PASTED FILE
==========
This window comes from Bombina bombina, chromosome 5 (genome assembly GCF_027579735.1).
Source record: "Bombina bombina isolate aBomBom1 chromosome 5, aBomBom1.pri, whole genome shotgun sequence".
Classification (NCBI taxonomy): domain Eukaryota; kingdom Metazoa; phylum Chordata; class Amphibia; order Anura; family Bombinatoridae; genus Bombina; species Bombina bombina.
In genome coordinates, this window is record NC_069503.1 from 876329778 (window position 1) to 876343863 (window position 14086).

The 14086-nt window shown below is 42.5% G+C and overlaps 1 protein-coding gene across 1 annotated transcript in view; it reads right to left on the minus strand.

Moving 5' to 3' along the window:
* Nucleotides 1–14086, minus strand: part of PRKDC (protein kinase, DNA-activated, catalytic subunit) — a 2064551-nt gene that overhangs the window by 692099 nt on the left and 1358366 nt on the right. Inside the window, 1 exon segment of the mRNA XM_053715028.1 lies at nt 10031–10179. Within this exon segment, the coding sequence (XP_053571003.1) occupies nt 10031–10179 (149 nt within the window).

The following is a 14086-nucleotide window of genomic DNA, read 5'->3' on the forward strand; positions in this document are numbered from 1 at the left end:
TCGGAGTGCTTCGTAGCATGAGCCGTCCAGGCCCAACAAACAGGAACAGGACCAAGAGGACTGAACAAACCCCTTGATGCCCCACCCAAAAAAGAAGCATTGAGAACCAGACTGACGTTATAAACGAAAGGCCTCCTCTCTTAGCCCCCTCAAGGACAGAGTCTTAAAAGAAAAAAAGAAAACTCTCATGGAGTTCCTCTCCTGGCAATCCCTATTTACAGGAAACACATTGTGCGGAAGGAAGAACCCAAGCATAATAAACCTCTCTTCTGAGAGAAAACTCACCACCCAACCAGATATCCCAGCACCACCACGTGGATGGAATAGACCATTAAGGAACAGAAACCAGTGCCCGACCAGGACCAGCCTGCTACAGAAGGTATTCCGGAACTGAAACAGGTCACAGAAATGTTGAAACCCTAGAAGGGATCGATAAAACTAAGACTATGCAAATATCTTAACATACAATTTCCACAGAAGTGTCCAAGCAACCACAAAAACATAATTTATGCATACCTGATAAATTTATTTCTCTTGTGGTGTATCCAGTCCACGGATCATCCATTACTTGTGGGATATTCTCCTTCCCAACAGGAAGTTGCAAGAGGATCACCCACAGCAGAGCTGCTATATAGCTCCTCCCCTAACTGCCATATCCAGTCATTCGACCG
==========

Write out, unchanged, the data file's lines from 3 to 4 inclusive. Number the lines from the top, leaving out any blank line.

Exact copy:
Classification (NCBI taxonomy): domain Eukaryota; kingdom Metazoa; phylum Chordata; class Amphibia; order Anura; family Bombinatoridae; genus Bombina; species Bombina bombina.
In genome coordinates, this window is record NC_069503.1 from 876329778 (window position 1) to 876343863 (window position 14086).